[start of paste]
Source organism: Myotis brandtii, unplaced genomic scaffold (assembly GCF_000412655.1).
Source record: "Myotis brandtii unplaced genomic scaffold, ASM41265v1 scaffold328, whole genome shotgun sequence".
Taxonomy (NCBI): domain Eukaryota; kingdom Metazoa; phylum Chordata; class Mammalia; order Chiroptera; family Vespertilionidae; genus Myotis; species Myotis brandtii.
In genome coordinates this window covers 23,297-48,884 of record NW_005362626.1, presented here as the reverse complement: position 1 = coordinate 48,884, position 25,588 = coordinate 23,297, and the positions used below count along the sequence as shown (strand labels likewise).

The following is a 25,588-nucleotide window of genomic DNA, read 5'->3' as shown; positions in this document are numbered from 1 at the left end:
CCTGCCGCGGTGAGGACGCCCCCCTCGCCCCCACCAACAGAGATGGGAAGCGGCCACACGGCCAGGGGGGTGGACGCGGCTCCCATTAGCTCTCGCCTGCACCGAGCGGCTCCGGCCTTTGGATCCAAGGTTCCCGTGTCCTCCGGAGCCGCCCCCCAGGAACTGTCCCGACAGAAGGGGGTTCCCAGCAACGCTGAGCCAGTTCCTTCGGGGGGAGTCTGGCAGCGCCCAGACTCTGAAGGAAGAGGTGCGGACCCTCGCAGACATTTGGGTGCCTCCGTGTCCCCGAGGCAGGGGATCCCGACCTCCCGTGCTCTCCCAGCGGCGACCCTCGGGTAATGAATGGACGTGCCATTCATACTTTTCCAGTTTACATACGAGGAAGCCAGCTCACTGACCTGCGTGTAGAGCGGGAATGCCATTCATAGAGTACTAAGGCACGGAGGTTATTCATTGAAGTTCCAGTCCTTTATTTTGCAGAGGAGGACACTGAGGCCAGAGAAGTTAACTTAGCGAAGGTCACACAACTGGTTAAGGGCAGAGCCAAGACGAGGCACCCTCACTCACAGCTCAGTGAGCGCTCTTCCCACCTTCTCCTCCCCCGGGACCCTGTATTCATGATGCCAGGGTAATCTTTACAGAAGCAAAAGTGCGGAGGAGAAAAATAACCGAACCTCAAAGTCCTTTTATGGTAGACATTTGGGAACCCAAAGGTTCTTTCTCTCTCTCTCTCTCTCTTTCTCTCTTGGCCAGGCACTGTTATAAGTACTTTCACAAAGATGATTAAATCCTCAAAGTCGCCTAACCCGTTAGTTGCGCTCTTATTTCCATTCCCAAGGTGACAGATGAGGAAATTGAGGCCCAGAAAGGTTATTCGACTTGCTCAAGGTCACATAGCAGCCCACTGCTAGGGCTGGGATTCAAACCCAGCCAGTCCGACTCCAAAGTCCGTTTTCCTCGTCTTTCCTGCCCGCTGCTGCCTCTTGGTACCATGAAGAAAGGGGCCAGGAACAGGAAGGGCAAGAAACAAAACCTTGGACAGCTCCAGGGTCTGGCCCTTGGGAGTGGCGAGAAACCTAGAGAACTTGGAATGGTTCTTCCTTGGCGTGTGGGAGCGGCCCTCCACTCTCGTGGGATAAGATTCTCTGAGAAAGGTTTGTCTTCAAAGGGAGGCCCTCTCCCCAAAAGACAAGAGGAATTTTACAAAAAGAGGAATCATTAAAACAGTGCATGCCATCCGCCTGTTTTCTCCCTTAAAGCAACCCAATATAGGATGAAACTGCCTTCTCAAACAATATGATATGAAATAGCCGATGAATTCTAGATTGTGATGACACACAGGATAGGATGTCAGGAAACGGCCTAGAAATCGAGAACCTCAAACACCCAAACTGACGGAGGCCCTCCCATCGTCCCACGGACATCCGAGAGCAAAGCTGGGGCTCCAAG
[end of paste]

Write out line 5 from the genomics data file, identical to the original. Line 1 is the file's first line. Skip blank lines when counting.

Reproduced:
The following is a 25,588-nucleotide window of genomic DNA, read 5'->3' as shown; positions in this document are numbered from 1 at the left end: